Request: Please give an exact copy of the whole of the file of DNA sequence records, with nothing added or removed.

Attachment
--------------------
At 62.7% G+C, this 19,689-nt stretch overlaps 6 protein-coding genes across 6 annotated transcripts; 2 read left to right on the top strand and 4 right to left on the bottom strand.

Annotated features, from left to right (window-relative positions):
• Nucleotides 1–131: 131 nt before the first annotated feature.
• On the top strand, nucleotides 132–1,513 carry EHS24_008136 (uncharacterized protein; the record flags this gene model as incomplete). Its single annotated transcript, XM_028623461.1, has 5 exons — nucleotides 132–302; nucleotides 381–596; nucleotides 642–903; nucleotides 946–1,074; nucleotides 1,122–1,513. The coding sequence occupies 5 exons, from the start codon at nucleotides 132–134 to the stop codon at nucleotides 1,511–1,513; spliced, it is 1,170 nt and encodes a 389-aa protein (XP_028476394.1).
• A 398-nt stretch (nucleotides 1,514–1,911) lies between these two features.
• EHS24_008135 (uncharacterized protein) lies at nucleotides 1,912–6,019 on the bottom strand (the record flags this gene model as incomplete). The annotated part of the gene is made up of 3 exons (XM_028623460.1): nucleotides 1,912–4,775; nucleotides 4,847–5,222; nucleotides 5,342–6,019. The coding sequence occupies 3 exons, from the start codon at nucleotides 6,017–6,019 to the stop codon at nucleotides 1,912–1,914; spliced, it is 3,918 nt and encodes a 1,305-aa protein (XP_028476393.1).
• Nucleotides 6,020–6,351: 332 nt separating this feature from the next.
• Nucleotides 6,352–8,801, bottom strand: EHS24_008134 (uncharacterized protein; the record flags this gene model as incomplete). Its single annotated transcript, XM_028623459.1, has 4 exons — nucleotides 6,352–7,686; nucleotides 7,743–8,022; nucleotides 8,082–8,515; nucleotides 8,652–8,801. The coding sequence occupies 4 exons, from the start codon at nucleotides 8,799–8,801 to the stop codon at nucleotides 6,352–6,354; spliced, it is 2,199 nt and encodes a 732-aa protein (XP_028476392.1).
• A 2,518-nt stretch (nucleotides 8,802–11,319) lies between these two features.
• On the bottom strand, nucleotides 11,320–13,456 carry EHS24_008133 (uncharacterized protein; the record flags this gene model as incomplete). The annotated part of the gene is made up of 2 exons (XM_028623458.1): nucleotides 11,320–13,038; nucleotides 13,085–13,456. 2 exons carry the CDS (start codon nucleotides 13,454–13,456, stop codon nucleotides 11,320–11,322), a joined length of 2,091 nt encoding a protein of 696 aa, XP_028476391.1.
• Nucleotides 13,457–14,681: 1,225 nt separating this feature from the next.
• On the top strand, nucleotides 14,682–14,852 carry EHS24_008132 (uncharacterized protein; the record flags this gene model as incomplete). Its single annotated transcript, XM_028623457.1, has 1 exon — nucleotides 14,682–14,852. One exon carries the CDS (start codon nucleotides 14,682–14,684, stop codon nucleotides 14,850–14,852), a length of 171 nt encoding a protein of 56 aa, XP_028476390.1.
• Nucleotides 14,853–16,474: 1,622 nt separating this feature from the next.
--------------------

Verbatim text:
At 62.7% G+C, this 19,689-nt stretch overlaps 6 protein-coding genes across 6 annotated transcripts; 2 read left to right on the top strand and 4 right to left on the bottom strand.

Annotated features, from left to right (window-relative positions):
• Nucleotides 1–131: 131 nt before the first annotated feature.
• On the top strand, nucleotides 132–1,513 carry EHS24_008136 (uncharacterized protein; the record flags this gene model as incomplete). Its single annotated transcript, XM_028623461.1, has 5 exons — nucleotides 132–302; nucleotides 381–596; nucleotides 642–903; nucleotides 946–1,074; nucleotides 1,122–1,513. The coding sequence occupies 5 exons, from the start codon at nucleotides 132–134 to the stop codon at nucleotides 1,511–1,513; spliced, it is 1,170 nt and encodes a 389-aa protein (XP_028476394.1).
• A 398-nt stretch (nucleotides 1,514–1,911) lies between these two features.
• EHS24_008135 (uncharacterized protein) lies at nucleotides 1,912–6,019 on the bottom strand (the record flags this gene model as incomplete). The annotated part of the gene is made up of 3 exons (XM_028623460.1): nucleotides 1,912–4,775; nucleotides 4,847–5,222; nucleotides 5,342–6,019. The coding sequence occupies 3 exons, from the start codon at nucleotides 6,017–6,019 to the stop codon at nucleotides 1,912–1,914; spliced, it is 3,918 nt and encodes a 1,305-aa protein (XP_028476393.1).
• Nucleotides 6,020–6,351: 332 nt separating this feature from the next.
• Nucleotides 6,352–8,801, bottom strand: EHS24_008134 (uncharacterized protein; the record flags this gene model as incomplete). Its single annotated transcript, XM_028623459.1, has 4 exons — nucleotides 6,352–7,686; nucleotides 7,743–8,022; nucleotides 8,082–8,515; nucleotides 8,652–8,801. The coding sequence occupies 4 exons, from the start codon at nucleotides 8,799–8,801 to the stop codon at nucleotides 6,352–6,354; spliced, it is 2,199 nt and encodes a 732-aa protein (XP_028476392.1).
• A 2,518-nt stretch (nucleotides 8,802–11,319) lies between these two features.
• On the bottom strand, nucleotides 11,320–13,456 carry EHS24_008133 (uncharacterized protein; the record flags this gene model as incomplete). The annotated part of the gene is made up of 2 exons (XM_028623458.1): nucleotides 11,320–13,038; nucleotides 13,085–13,456. 2 exons carry the CDS (start codon nucleotides 13,454–13,456, stop codon nucleotides 11,320–11,322), a joined length of 2,091 nt encoding a protein of 696 aa, XP_028476391.1.
• Nucleotides 13,457–14,681: 1,225 nt separating this feature from the next.
• On the top strand, nucleotides 14,682–14,852 carry EHS24_008132 (uncharacterized protein; the record flags this gene model as incomplete). Its single annotated transcript, XM_028623457.1, has 1 exon — nucleotides 14,682–14,852. One exon carries the CDS (start codon nucleotides 14,682–14,684, stop codon nucleotides 14,850–14,852), a length of 171 nt encoding a protein of 56 aa, XP_028476390.1.
• Nucleotides 14,853–16,474: 1,622 nt separating this feature from the next.